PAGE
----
During oral argument, some justices expressed concerns about how overruling Chevron would impact the courts. These concerns included how the courts would be encroaching on the policy role of public agencies, who employ expert civil servants in their respective field and may be in the best position to interpret the statutes governing their work. For example, experts at the U.S. EPA, who are tasked with protecting the air and water of the American people, are best situated to interpret environmental laws like the Clean Air Act and the Clean Water Act.

What Does Overturning Chevron Mean?

The Court’s decision impacts the ability of our public agencies to achieve their missions. Environmental policy will feel this impact strongly, as will many other issue areas. Let’s consider a few examples.

Overturning Chevron deference hinders the power of agencies to consider conservation and climate impacts of oil and gas projects and leases. Fossil fuel companies will likely target the expert work of civil servants at agencies like the Department of Energy, Bureau of Land Management, and other agencies who have started considering climate change in decisions. 

The Bureau of Land Management in particular has unveiled its proposed Conservation and Landscape Health rule, which designates “conservation” as a use of public lands. With the overturning of Chevron, fossil fuel companies might target this rule, leaving our public lands vulnerable to additional drilling. Ohio’s only national forest is already a target for oil and gas development.

Other public agencies have started (correctly) accounting for climate change as a key impact when conducting environmental assessments. However, the National Environmental Policy Act doesn’t specifically name climate change as a concern they should address. Under the ruling in Loper, some courts might decide agencies can’t interpret the National Environmental Policy Act to allow for review of climate impacts or other similar issues.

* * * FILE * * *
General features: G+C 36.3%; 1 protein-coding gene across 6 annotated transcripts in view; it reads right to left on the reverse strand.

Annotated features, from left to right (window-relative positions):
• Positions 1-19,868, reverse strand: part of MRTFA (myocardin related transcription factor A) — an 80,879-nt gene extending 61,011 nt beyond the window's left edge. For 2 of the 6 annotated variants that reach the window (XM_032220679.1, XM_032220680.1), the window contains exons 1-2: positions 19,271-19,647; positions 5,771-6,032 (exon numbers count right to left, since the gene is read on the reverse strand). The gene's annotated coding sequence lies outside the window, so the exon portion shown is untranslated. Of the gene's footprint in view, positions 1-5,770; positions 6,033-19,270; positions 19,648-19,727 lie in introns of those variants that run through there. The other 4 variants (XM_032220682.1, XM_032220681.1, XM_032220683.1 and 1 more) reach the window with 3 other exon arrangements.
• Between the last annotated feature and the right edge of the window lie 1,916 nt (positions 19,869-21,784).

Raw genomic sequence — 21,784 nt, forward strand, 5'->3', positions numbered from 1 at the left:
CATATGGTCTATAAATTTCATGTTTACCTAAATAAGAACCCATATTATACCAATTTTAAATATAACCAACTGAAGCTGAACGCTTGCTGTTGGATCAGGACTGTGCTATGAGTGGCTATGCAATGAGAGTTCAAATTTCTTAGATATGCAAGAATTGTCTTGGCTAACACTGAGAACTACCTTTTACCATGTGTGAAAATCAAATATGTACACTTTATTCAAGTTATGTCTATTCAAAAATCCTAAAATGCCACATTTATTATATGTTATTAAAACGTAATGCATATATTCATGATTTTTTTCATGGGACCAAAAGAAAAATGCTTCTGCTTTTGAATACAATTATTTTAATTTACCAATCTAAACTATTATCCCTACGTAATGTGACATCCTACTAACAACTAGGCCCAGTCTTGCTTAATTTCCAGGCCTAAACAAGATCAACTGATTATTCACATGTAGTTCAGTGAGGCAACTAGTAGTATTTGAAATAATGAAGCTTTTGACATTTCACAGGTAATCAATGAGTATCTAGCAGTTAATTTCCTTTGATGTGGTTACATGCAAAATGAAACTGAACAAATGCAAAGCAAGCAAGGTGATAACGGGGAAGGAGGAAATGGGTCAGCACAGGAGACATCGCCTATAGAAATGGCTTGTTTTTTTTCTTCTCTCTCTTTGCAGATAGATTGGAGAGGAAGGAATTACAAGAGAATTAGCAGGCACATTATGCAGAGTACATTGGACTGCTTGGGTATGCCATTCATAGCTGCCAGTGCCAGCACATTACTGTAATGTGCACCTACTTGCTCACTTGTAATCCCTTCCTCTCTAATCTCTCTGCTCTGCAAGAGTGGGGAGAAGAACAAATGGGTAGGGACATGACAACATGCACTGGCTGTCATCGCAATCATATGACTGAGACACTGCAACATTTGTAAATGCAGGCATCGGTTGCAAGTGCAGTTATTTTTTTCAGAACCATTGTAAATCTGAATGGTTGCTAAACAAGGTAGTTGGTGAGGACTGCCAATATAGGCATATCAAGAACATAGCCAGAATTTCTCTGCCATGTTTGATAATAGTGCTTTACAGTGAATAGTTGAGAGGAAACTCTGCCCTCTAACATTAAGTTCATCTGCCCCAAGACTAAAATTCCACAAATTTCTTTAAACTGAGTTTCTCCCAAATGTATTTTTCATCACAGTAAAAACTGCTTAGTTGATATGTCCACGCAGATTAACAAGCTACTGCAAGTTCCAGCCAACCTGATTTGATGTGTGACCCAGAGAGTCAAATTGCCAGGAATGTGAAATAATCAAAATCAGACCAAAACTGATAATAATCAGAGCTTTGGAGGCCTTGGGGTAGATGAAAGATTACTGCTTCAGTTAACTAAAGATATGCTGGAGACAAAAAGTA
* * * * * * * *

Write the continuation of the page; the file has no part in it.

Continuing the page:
These policies, designed to benefit the environment and the people of the United States, are now at threat because judges deferred to the demands of corporations. But it also gives unnecessary power to judges when they should instead be fair, impartial arbiters of justice. As Justice Jackson said during oral argument, ridding our legal system of Chevron deference could put judges in the position of “uber legislators.” Courts will become policymakers, making the ultimate decision on how a law should be interpreted even if there are several reasonable interpretations among experts. 

The U.S. Supreme Court’s decision in Loper and Relentless Inc., in overturning Chevron deference, perfectly exemplifies why we need reform at the U.S. Supreme Court. Amidst controversial conflict of interest scandals, we continue to see the Court make decisions siding with polluters over the needs of the people. Without Chevron deference, civil servants, experts in regulatory implementation, will have to defend every decision as the “correct” way to read a law, in fear that a court decides it knows better.

With the Court’s decision, Ohioans should pay attention. And when they talk with their elected officials, when they talk with their friends and family about the impact of the Courts in our lives, they should consider how the U.S. Supreme Court just stripped away the ability for civil servants, who have studied to become experts in their field, to make important decisions designed to protect people and the environment. The Court has risked key environmental protections for us all.